Valedictorians Sam Breite of Saxony Lutheran and Elizabeth Kiblinger of Notre Dame reflect on their success in school communities

Thursday, June 21, 2012
Sam Breite (Laura Simon)

When Sam Breite gets to the University of Mississippi this fall, he hopes he'll find what he had at home -- a true family atmosphere. He likes what he's seen so far on visits.

Part of what constitutes "home" for the recent Saxony Lutheran High School graduate and top grade earner in his class for four straight years is the school itself, he said. He's always attended Lutheran schools in the area, and said the great teachers he's had for his whole student life have been like family and taught him to give his best effort. Also vital to his successful academic career was the work ethic his parents displayed and passed on, he said.

"I guess that didn't just come naturally," Breite said.

In August, Breite will begin an additional seven years of education when he enters college to study pharmacy. He said he likes to get up early and make the most of his time, so he knows he will succeed after high school.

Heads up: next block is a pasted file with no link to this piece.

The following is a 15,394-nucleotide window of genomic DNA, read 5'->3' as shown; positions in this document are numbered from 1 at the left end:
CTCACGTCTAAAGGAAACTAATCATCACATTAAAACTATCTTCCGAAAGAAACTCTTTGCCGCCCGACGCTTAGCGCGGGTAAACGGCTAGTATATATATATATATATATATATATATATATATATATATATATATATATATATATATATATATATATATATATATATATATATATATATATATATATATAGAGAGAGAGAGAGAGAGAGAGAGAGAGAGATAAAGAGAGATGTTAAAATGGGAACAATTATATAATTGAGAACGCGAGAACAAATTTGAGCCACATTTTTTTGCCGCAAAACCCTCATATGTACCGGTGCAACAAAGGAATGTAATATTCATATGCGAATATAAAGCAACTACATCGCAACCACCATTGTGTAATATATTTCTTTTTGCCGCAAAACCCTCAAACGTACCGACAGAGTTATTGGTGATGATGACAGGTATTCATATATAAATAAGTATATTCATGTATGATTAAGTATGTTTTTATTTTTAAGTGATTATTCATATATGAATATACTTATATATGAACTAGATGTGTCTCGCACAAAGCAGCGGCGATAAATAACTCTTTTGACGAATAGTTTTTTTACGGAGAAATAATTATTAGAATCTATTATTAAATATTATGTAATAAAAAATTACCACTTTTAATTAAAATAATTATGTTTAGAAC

"I put in a lot of hours to get to this point," he said. "But once you get to the point where you've been headed, there's a lot of satisfaction."

Elizabeth Kiblinger (Southeast Missourian file photo)

During high school, Breite enjoyed time as a member of a school ministry group, wrote for and became editor of the school's newspaper, played baseball and ran cross country and track.

Also managing participation in many activities in addition to keeping her grades above those of the rest was Elizabeth Kiblinger, Notre Dame Regional High School's valedictorian. Kiblinger, an accomplished competitor in track and cross country, will continue to run back and forth between sports and staying academically accomplished when she gets to Maryville University in St. Louis this fall.

This summer she is getting a head start in experience that will relate to the career she wants. Kiblinger plans to become an elementary school teacher and is practicing her skills relating to and teaching children by working at a local preschool.

Her achievements in high school were fostered by good support from her family and teachers at Notre Dame, she said. Also "huge" in her success, she said, was her connection to spirituality.

"I really tried to get into my faith," she said.

Kiblinger said advice she would share with others who want to do well academically is that even if they are shy -- and she admittedly is, and therefore especially proud of how well she did during her speech at Notre Dame's graduation in May in front of hundreds of people -- they shouldn't be afraid to ask questions, especially of teachers, or to form good relationships. That's why teachers are there, she said.

"They make it easy to learn at Notre Dame if you let them," she said. "But they still want you to work hard."


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